“Magnetic reconnection is a fundamental process that’s responsible for the aurora borealis and australis and space storms here on Earth, as well as for solar flares on our own sun and analogous stellar flares elsewhere in the universe,” said Reiff, a professor of physics and astronomy at Rice who began studying Earth’s magnetosphere more than 45 years ago with instruments left on the moon by Apollo astronauts.

“When two magnets come together, reconnection is the process whereby the magnetic field rearranges itself to link the north pole of one magnet with the south pole of the other,” she said.

Reconnection occurs when the two magnets are not exactly co-aligned. If reconnection occurs in a vacuum or an electrically non-conducting medium like Earth’s lower atmosphere, the process occurs at the speed of light and has no effect on the surrounding medium.

But each medium of space measured by MMS — the solar wind and the magnetosphere — contain a fully ionized plasma that is an excellent electrical conductor. The plasma’s negatively charged electrons and positively charged ions orbit in opposite directions about a given magnetic field line.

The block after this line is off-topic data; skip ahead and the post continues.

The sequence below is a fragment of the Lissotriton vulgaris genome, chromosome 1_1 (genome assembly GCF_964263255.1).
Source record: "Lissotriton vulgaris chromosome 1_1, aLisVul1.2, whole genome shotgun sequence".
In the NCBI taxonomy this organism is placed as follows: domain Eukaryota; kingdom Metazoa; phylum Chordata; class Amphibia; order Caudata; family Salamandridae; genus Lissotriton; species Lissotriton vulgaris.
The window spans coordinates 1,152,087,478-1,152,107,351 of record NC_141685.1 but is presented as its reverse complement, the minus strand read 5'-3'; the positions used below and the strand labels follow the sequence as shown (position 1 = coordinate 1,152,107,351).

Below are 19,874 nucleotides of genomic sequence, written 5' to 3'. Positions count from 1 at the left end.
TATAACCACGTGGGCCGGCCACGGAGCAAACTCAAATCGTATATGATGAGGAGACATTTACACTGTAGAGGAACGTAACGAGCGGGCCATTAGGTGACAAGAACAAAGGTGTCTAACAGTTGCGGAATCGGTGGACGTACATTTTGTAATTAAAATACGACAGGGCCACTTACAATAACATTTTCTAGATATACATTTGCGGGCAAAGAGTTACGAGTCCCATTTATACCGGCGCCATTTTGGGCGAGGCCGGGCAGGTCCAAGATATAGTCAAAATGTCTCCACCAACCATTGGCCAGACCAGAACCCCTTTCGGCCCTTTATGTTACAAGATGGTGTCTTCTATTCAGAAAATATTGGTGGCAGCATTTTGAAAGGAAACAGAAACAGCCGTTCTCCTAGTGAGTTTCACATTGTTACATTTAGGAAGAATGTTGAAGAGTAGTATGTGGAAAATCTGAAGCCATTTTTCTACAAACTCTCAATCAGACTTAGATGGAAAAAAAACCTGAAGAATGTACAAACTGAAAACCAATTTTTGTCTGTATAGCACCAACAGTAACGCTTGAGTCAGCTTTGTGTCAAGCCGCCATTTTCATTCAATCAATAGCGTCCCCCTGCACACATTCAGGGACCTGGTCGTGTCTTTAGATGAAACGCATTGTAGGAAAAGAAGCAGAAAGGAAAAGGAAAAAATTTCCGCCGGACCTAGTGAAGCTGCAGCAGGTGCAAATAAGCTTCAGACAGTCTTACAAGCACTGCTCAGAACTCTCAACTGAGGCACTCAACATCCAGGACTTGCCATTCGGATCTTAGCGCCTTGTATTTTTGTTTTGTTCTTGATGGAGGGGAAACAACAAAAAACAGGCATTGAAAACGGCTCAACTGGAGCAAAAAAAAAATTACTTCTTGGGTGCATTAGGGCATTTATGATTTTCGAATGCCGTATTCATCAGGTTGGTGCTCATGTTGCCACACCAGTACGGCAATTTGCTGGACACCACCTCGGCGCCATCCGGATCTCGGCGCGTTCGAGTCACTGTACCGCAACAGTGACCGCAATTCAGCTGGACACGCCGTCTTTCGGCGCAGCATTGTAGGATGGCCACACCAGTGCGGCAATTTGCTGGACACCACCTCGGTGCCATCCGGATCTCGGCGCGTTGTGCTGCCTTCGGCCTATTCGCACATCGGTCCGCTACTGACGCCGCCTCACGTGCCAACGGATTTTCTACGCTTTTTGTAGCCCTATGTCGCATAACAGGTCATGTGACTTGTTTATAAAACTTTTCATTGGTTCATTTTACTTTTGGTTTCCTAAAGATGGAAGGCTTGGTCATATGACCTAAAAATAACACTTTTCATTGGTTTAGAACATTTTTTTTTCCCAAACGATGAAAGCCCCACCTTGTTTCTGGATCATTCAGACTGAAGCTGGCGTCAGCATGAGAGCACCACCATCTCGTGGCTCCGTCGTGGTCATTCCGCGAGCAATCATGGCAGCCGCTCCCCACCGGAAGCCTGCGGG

MMS mission spacecraft assembly
The MMS mission’s four spacecraft stacked and ready for encapsulation in the launch nose cone at Kennedy Space Center. (Photo courtesy of NASA KSC)
“When the field lines of two different magnetic fields meet in space — as they do at the magnetopause — and try to reconnect, these gyrating particles initially resist,” Reiff said. “Each field line tends to retain its own distinct set of orbiting charged particles. Reconnection occurs when the field lines draw nearer one another than the distance of the ions or electrons orbiting them, and when it occurs, the energy released by the merger is transferred to the particles, which accelerate rapidly, sometimes at nearly light speed.”

This critical distance, known as the diffusion region, is considerably larger for ions than it is for electrons, and MMS is the first spacecraft designed to probe the much smaller “electron diffusion region” where the electrons become decoupled and reconnection actually occurs. The MMS plasma instruments are much faster than any previously deployed to measure the magnetosphere, and are thus designed to catch reconnection “in the act” on its most microscopic scale.

- See more at: http://news.rice.edu/2016/05/12/nasa-probe-results-could-improve-space-weather-forecasts-2/#sthash.FXN5jNS5.dpuf

Bio: